By Rev. Peter F. O'Brien, S.J. I met Mary Lou Williams in the pages of Time Magazine. It was early 1964. She was 53 years old and I was 23. The article, under MUSIC, was in two parts - each about a different woman. The first concerned itself with Sarah Caldwell. Ms. Caldwell directed and produced operas and was the inventor of The Boston Opera Company. The sub-heading over her section of the story read: The Persistent One . The second half dealt with Mary Lou Williams, the somewhat reclusive (at that time) jazz pianist, composer and ...read more
"The all-time greatest woman jazz musician." That typically was the kind of language used in describing Mary Lou Williams. Mary Lou was a fabulous pianist, as well as a noted arranger, and composer. But she also had another role of distinction: she was a sort of mother spirit for innovative musicians. Her spacious Harlem apartment was a salon where, especially in the 1940's, many of the best jazz people hung out. I was a friend of hers and particularly remember when, in 1947, she suggested I show up for a gathering." The turnout was ...read more
"Jazz has healing in it, and a lot of love."--Mary Lou Williams The prospect of writing a column on Mary Lou Williams is just a little bit daunting--reflecting on her considerable body of work and enormous talent, but to write about women jazz artists and not cover her would be as close to a jazz sin as I can think of. So, here goes... As I was reviewing Williams' prolific career, I logged on to see what else might be online about her and stumbled onto a discussion of why there are so few women in ...read more
In a time when female jazz performer is no longer an oxymoron, it's important to remember there was a time when jazz was essentially a men's club. All the more remarkable, then, that pianist Mary Lou Williams was not just an accomplished artist--in a time where women jazzers were typically relegated to vocalist roles--but a forward-thinking one with one foot in stride and the other in a rapidly evolving musical landscape. While Zodiac Suite: Revisited is not the first tribute to Williams, it is the first to take a look at one of Williams' most enduring pieces of music, treating ...read more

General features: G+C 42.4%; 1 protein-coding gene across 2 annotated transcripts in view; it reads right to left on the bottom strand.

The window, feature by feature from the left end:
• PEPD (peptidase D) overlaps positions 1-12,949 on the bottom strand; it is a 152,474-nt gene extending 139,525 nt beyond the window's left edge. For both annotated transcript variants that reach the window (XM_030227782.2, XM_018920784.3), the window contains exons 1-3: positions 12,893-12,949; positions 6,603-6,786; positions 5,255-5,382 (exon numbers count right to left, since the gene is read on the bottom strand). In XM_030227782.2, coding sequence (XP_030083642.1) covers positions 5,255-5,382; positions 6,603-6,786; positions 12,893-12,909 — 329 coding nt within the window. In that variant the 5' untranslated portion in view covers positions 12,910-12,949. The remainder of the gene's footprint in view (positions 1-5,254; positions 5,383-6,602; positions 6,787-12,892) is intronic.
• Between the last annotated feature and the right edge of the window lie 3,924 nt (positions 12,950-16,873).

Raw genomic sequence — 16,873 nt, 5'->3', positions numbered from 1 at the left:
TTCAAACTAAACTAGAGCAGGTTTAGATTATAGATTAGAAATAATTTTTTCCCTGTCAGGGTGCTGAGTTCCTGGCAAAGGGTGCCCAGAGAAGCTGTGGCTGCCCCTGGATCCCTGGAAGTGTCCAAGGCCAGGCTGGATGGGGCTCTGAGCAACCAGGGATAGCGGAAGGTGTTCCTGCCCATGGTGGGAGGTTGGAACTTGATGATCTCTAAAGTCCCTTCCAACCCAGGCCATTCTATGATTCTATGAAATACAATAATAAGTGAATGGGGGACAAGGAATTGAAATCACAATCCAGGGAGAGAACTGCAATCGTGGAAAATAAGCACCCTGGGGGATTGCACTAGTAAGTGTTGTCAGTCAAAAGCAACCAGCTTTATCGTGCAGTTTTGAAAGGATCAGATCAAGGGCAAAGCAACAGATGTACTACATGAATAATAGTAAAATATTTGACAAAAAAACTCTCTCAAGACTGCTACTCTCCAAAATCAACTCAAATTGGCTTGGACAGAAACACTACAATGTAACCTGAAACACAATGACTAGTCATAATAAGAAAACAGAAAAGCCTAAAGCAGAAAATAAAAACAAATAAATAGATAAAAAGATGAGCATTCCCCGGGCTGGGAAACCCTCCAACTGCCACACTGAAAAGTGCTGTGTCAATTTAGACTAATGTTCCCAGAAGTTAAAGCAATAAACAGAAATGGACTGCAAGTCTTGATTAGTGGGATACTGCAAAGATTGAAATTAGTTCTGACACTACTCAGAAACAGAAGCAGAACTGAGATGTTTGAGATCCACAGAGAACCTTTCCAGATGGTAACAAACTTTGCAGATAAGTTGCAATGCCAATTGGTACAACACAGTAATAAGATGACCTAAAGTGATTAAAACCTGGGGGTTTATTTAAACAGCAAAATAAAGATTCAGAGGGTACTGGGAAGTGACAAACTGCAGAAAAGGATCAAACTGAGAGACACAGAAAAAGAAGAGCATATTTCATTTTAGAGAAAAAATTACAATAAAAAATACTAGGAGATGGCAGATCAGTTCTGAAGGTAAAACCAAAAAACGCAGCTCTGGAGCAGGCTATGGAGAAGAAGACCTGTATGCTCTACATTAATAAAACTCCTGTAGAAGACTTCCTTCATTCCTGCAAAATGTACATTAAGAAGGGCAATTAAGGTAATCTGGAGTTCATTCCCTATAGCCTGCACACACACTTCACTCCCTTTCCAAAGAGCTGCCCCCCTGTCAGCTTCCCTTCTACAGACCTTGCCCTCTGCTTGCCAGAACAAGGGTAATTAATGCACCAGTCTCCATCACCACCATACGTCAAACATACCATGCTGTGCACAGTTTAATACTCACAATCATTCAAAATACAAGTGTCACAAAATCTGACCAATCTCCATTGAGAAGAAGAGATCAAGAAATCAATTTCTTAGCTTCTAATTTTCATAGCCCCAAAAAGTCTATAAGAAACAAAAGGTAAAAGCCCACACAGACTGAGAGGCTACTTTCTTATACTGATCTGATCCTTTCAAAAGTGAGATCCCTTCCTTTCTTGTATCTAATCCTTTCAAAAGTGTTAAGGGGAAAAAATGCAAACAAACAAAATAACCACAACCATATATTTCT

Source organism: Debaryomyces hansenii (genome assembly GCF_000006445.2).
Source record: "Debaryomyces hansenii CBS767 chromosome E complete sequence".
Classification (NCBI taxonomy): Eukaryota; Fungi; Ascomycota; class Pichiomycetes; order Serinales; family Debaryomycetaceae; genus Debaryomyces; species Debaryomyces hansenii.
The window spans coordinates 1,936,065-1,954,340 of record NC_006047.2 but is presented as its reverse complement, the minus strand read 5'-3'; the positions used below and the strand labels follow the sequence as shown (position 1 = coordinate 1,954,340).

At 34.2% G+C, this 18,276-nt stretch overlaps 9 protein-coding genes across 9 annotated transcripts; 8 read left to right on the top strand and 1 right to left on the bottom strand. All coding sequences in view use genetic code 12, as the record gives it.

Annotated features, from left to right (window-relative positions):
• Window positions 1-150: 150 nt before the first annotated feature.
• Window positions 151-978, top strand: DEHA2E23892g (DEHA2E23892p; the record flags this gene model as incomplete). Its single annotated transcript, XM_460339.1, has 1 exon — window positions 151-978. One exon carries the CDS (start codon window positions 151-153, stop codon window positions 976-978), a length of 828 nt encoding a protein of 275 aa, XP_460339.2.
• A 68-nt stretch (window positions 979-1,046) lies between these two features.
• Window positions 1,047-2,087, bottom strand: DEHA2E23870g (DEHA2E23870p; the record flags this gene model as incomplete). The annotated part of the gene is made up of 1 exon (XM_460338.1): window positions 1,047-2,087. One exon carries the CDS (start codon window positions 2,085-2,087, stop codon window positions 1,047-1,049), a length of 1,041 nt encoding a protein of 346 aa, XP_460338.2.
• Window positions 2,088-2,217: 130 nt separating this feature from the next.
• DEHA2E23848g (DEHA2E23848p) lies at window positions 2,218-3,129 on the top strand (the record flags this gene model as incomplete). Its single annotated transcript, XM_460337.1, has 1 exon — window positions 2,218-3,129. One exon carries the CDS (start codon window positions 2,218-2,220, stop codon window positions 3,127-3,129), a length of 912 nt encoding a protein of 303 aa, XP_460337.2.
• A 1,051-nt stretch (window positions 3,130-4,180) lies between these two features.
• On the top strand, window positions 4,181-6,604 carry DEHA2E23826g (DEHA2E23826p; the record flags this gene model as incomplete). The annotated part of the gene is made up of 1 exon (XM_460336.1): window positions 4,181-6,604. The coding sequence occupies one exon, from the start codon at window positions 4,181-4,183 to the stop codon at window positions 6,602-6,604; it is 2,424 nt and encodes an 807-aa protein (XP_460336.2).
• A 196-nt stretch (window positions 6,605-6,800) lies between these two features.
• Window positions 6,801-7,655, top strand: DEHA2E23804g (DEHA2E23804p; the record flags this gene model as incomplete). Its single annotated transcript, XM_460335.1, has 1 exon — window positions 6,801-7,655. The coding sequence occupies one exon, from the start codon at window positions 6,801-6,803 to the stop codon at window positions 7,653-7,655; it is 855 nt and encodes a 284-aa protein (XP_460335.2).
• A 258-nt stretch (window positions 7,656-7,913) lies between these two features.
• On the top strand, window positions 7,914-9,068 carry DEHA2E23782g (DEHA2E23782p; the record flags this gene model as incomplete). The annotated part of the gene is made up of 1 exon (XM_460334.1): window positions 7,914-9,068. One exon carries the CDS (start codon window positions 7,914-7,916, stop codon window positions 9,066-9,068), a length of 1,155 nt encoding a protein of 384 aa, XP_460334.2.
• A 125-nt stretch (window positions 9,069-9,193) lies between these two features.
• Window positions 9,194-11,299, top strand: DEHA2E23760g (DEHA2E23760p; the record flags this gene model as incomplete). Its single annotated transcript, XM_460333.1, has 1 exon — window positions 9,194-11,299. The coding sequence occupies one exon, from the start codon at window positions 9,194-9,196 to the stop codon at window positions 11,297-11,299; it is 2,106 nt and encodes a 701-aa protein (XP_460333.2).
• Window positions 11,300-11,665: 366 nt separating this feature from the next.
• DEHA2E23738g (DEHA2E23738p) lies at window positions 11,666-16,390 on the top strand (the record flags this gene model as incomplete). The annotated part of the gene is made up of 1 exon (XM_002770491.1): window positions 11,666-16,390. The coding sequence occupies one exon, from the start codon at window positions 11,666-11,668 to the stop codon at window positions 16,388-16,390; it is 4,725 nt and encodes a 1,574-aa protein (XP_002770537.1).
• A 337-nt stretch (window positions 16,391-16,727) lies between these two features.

The Mary Lou Williams Collective, an arm of the Mary Lou Williams Foundation, Inc., is devoted to the recording and performance of the music of the pianist and composer. Williams dedicated her Zodiac Suite to figures she respected, including Billie Holiday, Ben Webster, Duke Ellington, Ellis Larkins, Vic Dickenson, Leonard Feather, Dizzy Gillespie, Art Tatum, Bud Powell, Thelonious Monk, Eddie Heywood, Bob Cranshaw, Frankie Newton, and President Franklin Delano Roosevelt.
Pianist Geri Allen interprets each movement from the Zodiac Suite with fiery passion and a relaxed swing that lifts you up out of your chair. The straight-ahead drive ...read more
She was the little girl who swings the band, an arranger for Andy Kirk, Benny Goodman, Duke Ellington, Louis Armstrong, and practically any other sublime big band name you could deign to think of. Thelonious Monk and Bud Powell hung out at her NYC apartment to soak up her knowledge during the bop era. Mary Lou Williams should be a household name, or at least a dorm room name. Something.One who carries her torch to enlighten bedraggled minds is Geri Allen, a Detroit-born pianist, sharp-toned and keen on melody. She leads the Mary Lou Williams Collective on Zodiac ...read more
Calling this album mainstream is a bit misleading, since it includes four pieces of choral/sacred music and one avant-garde cut. In a way, it's the perfect mirror of where Mary Lou Williams was in the early 1960's, coming out of a nearly ten year absence from performance. At the beginning of that period she had devoted herself solely to religion and charitable work. Jazz-loving priests within the Catholic church convinced her to convey her religious feelings through what she did best: performing, composing, and arranging. Here we have some of the beautiful results.
The hymn St. Martin de ...read more